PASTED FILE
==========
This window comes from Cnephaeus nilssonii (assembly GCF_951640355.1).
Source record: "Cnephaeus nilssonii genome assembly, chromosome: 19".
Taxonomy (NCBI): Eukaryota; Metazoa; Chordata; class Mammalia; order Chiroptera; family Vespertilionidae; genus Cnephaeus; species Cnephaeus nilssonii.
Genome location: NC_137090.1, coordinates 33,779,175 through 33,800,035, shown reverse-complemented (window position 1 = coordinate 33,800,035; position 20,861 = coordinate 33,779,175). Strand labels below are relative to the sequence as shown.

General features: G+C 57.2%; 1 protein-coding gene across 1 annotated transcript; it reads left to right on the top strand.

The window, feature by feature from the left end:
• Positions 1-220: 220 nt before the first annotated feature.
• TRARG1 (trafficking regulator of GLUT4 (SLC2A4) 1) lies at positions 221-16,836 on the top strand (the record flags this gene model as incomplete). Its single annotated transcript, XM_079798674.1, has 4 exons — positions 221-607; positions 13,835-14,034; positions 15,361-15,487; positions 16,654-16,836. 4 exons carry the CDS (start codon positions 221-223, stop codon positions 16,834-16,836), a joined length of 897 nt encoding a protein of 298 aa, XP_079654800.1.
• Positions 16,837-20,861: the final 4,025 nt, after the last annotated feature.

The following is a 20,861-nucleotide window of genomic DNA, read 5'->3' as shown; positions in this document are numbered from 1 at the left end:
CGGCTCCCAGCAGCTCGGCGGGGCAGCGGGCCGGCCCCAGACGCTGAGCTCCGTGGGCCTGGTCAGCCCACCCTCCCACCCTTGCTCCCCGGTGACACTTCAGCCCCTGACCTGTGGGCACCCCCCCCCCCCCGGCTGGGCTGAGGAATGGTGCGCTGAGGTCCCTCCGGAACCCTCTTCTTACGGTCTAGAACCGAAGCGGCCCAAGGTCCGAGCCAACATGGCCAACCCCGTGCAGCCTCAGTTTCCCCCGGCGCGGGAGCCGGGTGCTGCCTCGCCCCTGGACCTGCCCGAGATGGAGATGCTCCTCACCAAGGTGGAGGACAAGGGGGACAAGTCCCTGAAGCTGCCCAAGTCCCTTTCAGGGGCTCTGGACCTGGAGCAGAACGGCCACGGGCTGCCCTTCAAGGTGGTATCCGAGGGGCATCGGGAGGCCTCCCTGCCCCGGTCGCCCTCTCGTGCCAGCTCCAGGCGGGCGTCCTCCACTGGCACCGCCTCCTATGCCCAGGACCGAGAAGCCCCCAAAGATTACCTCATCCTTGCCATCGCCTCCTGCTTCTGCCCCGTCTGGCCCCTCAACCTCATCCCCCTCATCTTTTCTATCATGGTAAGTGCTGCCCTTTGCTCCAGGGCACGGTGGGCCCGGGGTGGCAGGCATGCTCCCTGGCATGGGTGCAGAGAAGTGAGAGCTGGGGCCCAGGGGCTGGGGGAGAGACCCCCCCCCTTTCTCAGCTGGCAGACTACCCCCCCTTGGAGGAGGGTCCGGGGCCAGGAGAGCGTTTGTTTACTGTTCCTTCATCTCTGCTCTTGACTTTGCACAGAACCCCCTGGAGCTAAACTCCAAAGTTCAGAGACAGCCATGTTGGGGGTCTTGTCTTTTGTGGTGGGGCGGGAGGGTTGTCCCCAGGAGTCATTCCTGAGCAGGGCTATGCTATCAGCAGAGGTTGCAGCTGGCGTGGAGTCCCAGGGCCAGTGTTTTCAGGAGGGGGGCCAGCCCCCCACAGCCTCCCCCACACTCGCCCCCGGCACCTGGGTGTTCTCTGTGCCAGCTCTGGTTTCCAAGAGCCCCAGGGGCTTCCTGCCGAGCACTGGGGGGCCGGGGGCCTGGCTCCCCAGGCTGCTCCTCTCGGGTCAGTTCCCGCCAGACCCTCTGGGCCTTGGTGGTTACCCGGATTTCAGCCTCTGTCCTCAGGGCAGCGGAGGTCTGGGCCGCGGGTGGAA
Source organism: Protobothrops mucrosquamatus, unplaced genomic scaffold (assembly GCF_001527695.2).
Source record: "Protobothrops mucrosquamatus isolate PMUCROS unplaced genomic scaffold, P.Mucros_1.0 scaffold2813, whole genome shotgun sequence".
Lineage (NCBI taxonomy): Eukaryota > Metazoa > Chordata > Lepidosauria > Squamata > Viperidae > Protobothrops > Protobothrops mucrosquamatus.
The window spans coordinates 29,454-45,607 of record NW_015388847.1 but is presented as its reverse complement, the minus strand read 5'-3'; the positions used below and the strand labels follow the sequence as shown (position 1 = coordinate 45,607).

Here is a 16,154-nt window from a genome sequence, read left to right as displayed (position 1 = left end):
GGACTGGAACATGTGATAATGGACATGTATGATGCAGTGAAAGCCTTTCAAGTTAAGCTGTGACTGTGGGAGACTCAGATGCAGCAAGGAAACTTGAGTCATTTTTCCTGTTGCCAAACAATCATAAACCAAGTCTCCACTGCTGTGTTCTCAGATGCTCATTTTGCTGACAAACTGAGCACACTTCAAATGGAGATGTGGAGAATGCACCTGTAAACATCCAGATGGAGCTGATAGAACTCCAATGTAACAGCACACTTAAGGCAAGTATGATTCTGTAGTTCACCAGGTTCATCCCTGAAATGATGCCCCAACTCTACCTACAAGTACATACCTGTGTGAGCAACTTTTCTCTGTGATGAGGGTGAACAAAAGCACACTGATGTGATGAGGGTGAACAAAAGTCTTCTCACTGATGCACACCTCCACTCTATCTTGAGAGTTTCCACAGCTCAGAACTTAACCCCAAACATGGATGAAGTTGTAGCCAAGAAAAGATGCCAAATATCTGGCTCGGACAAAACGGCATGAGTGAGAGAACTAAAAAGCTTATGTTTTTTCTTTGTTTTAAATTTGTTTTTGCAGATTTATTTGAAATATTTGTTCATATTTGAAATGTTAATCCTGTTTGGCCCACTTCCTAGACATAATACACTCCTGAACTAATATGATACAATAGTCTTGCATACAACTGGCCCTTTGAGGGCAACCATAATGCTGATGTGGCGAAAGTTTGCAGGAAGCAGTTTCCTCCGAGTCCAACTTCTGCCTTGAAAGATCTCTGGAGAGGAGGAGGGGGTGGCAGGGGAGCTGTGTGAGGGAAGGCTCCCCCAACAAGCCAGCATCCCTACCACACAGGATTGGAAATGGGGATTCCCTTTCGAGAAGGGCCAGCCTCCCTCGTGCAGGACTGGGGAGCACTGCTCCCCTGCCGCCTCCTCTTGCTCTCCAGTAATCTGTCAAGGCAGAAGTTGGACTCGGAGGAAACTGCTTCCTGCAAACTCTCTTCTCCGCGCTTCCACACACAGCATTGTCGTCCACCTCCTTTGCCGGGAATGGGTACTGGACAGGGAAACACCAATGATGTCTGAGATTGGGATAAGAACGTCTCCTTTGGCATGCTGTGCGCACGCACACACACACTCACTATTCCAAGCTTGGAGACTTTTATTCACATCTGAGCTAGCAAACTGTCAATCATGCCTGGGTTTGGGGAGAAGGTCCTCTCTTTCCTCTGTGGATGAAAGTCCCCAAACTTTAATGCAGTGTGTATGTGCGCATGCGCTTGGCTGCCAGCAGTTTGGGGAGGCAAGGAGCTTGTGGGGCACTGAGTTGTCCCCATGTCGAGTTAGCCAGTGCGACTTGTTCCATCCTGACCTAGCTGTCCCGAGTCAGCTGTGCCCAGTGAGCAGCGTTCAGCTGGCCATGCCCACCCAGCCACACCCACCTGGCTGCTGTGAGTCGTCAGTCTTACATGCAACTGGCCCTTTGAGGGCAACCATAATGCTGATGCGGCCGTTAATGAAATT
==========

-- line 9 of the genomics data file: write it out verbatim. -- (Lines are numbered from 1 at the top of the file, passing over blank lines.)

• Positions 16,837-20,861: the final 4,025 nt, after the last annotated feature.